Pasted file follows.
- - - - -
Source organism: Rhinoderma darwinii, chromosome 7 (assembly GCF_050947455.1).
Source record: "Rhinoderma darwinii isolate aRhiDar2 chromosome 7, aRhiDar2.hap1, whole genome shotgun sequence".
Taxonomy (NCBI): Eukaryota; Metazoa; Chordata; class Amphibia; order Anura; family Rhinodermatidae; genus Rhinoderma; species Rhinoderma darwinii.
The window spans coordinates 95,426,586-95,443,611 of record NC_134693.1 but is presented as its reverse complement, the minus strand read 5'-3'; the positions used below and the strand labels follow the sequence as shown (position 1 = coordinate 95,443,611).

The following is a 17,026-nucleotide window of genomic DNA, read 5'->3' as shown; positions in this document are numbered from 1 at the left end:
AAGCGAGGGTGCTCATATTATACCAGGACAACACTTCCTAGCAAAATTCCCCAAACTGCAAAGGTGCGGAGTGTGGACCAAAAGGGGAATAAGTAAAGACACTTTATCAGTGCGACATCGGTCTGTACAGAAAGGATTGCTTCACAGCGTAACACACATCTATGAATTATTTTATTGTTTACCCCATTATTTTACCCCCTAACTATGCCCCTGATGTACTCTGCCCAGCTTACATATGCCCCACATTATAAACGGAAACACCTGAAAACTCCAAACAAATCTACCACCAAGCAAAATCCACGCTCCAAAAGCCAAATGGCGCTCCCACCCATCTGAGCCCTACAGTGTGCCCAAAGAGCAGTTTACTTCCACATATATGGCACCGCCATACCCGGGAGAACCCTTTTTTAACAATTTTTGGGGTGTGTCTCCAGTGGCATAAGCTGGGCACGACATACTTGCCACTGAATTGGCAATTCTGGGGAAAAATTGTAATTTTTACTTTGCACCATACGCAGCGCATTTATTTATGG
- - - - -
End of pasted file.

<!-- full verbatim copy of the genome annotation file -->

Source organism: Rhinoderma darwinii, chromosome 7 (assembly GCF_050947455.1).
Source record: "Rhinoderma darwinii isolate aRhiDar2 chromosome 7, aRhiDar2.hap1, whole genome shotgun sequence".
Taxonomy (NCBI): Eukaryota; Metazoa; Chordata; class Amphibia; order Anura; family Rhinodermatidae; genus Rhinoderma; species Rhinoderma darwinii.
The window spans coordinates 95,426,586-95,443,611 of record NC_134693.1 but is presented as its reverse complement, the minus strand read 5'-3'; the positions used below and the strand labels follow the sequence as shown (position 1 = coordinate 95,443,611).

The following is a 17,026-nucleotide window of genomic DNA, read 5'->3' as shown; positions in this document are numbered from 1 at the left end:
AAGCGAGGGTGCTCATATTATACCAGGACAACACTTCCTAGCAAAATTCCCCAAACTGCAAAGGTGCGGAGTGTGGACCAAAAGGGGAATAAGTAAAGACACTTTATCAGTGCGACATCGGTCTGTACAGAAAGGATTGCTTCACAGCGTAACACACATCTATGAATTATTTTATTGTTTACCCCATTATTTTACCCCCTAACTATGCCCCTGATGTACTCTGCCCAGCTTACATATGCCCCACATTATAAACGGAAACACCTGAAAACTCCAAACAAATCTACCACCAAGCAAAATCCACGCTCCAAAAGCCAAATGGCGCTCCCACCCATCTGAGCCCTACAGTGTGCCCAAAGAGCAGTTTACTTCCACATATATGGCACCGCCATACCCGGGAGAACCCTTTTTTAACAATTTTTGGGGTGTGTCTCCAGTGGCATAAGCTGGGCACGACATACTTGCCACTGAATTGGCAATTCTGGGGAAAAATTGTAATTTTTACTTTGCACCATACGCAGCGCATTTATTTATGG